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J Physiol. 2004 Apr 1;556(Pt 1):267-82. Epub 2004 Jan 14.

Five basic muscle activation patterns account for muscle activity during human locomotion.

Author information

1
Human Physiology Section, Fondazione Santa Lucia, 306 via Ardeatina, 00179 Rome, Italy. y.ivanenko@hsantalucia.it

Abstract

An electromyographic (EMG) activity pattern for individual muscles in the gait cycle exhibits a great deal of intersubject, intermuscle and context-dependent variability. Here we examined the issue of common underlying patterns by applying factor analysis to the set of EMG records obtained at different walking speeds and gravitational loads. To this end healthy subjects were asked to walk on a treadmill at speeds of 1, 2, 3 and 5 kmh(-1) as well as when 35-95% of the body weight was supported using a harness. We recorded from 12-16 ipsilateral leg and trunk muscles using both surface and intramuscular recording and determined the average, normalized EMG of each record for 10-15 consecutive step cycles. We identified five basic underlying factors or component waveforms that can account for about 90% of the total waveform variance across different muscles during normal gait. Furthermore, while activation patterns of individual muscles could vary dramatically with speed and gravitational load, both the limb kinematics and the basic EMG components displayed only limited changes. Thus, we found a systematic phase shift of all five factors with speed in the same direction as the shift in the onset of the swing phase. This tendency for the factors to be timed according to the lift-off event supports the idea that the origin of the gait cycle generation is the propulsion rather than heel strike event. The basic invariance of the factors with walking speed and with body weight unloading implies that a few oscillating circuits drive the active muscles to produce the locomotion kinematics. A flexible and dynamic distribution of these basic components to the muscles may result from various descending and proprioceptive signals that depend on the kinematic and kinetic demands of the movements.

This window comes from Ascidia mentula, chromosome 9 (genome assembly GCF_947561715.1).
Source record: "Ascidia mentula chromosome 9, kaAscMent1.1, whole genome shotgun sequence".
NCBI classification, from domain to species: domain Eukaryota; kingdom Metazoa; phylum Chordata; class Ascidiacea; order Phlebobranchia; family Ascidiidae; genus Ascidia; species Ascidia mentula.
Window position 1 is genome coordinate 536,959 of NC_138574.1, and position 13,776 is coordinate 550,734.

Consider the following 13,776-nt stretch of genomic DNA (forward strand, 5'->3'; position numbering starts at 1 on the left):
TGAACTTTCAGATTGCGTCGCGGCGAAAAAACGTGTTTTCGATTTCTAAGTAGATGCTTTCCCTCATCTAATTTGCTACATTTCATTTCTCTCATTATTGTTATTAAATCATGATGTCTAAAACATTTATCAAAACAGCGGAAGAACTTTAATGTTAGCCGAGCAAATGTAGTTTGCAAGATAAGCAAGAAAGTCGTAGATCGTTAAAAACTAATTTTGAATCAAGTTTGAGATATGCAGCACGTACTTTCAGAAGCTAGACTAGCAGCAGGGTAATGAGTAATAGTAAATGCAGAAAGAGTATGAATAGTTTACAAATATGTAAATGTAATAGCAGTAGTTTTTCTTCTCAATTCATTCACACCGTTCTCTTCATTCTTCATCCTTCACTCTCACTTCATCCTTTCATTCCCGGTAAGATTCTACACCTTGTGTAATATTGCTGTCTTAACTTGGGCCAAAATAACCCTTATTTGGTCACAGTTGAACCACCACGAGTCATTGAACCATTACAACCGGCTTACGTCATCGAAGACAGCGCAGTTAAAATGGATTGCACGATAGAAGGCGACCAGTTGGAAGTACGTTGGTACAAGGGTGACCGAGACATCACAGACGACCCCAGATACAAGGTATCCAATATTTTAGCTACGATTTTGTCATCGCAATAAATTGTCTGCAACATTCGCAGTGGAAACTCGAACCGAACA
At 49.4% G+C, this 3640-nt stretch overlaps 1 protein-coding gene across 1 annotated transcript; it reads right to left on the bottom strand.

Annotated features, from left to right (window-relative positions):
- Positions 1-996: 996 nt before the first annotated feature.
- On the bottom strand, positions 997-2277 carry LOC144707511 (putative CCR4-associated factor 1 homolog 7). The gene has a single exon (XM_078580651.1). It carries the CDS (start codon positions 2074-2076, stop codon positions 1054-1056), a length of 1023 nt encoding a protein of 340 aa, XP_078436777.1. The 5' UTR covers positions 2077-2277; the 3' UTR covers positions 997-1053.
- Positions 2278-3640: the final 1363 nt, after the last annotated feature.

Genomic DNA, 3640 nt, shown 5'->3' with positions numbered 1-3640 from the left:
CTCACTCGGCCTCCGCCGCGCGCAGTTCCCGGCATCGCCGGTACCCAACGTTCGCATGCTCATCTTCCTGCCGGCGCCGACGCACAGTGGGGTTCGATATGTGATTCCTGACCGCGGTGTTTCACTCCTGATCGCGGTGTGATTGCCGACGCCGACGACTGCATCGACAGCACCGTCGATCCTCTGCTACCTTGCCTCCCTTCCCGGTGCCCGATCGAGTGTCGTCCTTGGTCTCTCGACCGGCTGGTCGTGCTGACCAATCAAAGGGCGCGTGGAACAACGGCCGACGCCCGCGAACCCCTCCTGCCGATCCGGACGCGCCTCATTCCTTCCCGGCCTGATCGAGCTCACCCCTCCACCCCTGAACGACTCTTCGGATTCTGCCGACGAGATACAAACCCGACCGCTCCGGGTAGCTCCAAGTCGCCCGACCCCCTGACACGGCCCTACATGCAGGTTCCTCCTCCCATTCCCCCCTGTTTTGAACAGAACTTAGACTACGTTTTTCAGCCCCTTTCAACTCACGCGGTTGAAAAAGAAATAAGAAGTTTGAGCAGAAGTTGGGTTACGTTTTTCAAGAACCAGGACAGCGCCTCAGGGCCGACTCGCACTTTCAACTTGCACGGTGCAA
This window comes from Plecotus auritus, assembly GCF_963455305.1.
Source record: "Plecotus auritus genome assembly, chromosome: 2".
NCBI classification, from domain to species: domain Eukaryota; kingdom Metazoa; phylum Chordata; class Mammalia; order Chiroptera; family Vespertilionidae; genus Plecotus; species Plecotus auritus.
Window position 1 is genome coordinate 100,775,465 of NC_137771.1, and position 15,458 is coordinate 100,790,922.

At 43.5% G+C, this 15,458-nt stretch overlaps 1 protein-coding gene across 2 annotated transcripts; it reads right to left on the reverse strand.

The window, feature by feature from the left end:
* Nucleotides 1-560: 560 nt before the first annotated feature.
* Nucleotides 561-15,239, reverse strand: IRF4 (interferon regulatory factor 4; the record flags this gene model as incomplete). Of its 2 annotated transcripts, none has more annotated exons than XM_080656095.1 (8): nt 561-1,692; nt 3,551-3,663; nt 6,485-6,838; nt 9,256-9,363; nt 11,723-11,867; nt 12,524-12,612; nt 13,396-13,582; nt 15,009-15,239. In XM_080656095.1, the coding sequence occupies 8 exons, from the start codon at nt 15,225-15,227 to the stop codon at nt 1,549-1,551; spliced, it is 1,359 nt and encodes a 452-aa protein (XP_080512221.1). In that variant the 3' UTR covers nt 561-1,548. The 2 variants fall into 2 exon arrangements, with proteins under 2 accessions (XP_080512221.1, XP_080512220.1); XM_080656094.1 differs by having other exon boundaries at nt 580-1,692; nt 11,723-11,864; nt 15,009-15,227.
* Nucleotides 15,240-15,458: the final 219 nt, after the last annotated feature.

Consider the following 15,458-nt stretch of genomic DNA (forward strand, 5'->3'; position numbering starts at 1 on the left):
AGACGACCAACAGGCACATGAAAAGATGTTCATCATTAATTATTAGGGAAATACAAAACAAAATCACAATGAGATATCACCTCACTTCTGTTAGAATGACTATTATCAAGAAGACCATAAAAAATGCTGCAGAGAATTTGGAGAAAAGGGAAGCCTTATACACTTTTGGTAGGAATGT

PMID:
14724214
PMCID:
PMC1664897
DOI:
10.1113/jphysiol.2003.057174
[Indexed for MEDLINE]
Free PMC Article

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